In Memoriam: The Johnson Publishing Building

The structure was a testament to the achievements of its founders, but the decision to sell it is the right one.


Like a number of employees who joined the company in recent years, I was stunned when I entered Johnson Publishing for the first time. Stepping into the building on Chicago's Michigan Avenue was like being transported back to my Aunt Edna's basement, circa 1975. Red leather sofas, foil wallpaper in the bathrooms, electric green carpets. All it needed was plastic carpet runners, wooden spoons on the wall and a drunken uncle pouring from a bottle of Johnnie Walker Red to complete the throwback.

But also like everyone else, I soon came to love it. The midcentury modern furniture that would cost a fortune in vintage stores; color-themed floors -- orange plaid on four, pink and mauve on three, cheetah print on seven; credenzas with built-in eight-track players; "Neckbone Day" in the cafeteria; and my living room-size office that overlooked Lake Michigan and the world's finest architecture. It was Mad Men, if Mad Men had actual black people in it.

Built in 1972, just four years after the riots, the building was its own loud protest -- a visual pronouncement that black America had arrived in all its striving, outrageous, hip and fashionable glory. Older staffers regaled us newbies with stories of payday poker parties in Mr. Johnson's office and impromptu cocktail bashes when Sammy Davis Jr. stopped by for a visit. Once you let all that sink in, it felt like an honor to be connected to that legacy and to be doing something to keep it alive.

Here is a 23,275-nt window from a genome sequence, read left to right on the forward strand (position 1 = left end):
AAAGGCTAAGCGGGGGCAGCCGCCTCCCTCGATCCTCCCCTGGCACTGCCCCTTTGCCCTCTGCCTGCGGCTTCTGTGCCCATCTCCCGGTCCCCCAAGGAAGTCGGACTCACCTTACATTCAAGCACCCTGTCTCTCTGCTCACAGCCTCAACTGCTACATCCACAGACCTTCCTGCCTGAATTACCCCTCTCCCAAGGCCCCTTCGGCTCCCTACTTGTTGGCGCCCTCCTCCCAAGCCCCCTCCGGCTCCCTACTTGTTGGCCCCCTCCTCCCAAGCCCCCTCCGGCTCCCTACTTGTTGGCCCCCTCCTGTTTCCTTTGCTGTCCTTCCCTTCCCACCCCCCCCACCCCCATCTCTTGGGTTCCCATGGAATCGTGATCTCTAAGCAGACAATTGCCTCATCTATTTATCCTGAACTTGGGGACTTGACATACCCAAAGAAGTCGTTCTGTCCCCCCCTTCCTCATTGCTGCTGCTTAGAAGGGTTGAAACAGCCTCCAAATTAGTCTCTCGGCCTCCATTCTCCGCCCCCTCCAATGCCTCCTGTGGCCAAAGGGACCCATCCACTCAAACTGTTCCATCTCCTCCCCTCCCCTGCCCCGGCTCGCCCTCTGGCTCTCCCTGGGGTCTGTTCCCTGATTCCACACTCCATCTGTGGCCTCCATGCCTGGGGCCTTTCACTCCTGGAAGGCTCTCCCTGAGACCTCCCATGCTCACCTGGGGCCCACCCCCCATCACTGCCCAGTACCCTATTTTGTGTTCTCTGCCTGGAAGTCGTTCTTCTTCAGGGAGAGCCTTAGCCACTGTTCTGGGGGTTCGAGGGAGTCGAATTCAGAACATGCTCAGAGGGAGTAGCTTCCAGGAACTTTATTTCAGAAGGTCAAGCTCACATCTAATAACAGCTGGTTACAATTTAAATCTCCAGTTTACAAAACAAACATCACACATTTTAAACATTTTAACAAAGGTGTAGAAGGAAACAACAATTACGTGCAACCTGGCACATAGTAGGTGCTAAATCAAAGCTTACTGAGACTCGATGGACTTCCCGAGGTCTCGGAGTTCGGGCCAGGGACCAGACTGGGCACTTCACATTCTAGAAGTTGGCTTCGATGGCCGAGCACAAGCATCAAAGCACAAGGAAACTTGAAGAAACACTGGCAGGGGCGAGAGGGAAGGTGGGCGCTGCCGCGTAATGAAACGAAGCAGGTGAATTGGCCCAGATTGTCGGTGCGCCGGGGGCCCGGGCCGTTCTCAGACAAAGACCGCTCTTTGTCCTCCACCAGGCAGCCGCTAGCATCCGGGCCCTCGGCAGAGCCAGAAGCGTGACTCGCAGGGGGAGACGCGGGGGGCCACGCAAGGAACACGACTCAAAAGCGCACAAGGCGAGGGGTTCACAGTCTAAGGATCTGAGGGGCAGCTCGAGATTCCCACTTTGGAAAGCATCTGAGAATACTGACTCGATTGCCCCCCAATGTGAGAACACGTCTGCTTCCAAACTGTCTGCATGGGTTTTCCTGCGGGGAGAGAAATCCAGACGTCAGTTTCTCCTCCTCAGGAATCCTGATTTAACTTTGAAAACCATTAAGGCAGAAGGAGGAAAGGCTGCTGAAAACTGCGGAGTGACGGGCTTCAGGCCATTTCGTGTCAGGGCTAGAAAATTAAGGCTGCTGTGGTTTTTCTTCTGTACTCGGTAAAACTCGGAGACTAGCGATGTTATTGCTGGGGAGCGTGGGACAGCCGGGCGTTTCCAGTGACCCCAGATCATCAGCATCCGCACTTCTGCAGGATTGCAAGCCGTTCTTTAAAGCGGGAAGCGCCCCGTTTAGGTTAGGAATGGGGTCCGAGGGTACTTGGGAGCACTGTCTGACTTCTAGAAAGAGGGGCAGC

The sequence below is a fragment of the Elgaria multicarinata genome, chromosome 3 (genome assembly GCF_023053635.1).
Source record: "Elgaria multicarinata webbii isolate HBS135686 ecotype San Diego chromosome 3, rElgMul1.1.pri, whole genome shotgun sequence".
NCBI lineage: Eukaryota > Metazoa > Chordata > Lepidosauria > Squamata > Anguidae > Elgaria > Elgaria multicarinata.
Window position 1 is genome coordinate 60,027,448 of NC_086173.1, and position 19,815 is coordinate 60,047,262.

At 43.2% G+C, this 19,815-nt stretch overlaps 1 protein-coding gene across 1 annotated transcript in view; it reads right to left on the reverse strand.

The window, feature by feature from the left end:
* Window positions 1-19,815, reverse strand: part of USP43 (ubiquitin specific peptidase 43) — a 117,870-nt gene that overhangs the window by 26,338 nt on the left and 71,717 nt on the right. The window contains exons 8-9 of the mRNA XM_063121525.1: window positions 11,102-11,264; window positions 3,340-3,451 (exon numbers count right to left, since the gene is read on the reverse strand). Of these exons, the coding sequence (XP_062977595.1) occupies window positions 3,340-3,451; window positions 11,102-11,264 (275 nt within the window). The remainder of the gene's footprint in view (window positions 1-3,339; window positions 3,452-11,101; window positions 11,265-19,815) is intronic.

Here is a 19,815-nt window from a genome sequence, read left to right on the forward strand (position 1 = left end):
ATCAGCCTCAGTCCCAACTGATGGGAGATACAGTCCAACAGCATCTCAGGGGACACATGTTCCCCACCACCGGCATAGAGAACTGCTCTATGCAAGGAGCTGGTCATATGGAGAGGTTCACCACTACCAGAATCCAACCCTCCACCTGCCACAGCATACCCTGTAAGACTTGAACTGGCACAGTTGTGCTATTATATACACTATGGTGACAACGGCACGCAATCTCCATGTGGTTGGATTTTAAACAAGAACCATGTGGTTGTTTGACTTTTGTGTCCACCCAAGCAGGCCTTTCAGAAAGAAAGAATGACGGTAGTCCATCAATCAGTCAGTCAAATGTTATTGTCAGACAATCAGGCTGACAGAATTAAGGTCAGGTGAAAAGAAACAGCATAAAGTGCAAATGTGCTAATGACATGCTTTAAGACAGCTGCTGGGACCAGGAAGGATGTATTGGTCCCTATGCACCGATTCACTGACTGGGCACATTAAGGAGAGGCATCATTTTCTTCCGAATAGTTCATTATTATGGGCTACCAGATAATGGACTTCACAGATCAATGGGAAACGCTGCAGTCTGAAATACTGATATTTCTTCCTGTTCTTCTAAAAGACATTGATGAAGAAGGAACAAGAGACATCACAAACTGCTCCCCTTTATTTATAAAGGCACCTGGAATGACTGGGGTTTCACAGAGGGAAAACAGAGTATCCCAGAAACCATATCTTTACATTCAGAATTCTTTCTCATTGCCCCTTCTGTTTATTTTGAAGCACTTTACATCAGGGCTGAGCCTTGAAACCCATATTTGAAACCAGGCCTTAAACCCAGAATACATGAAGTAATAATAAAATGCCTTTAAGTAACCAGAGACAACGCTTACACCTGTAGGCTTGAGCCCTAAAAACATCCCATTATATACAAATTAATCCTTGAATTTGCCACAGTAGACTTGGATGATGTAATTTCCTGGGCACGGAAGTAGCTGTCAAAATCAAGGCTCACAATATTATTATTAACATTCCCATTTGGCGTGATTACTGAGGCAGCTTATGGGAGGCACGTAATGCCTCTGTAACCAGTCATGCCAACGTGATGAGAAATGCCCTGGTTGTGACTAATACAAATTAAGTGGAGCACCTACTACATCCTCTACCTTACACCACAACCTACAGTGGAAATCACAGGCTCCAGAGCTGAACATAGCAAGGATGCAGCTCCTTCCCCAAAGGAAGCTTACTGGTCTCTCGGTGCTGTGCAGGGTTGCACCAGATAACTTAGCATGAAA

And as a marketing tool, few things compared to having a tuxedoed waiter serve fried chicken and champagne to a prospective advertiser and having this conversation:

Client: This building is amazing. What other companies are in here?

Me: Nobody else. Just us.

Client: So Ebony leases the whole building?

Me: No, we own the whole building.

Deal done.

But pride and nostalgia aside, the cold business reality is that Johnson Publishing was long overdue to move on, for several reasons.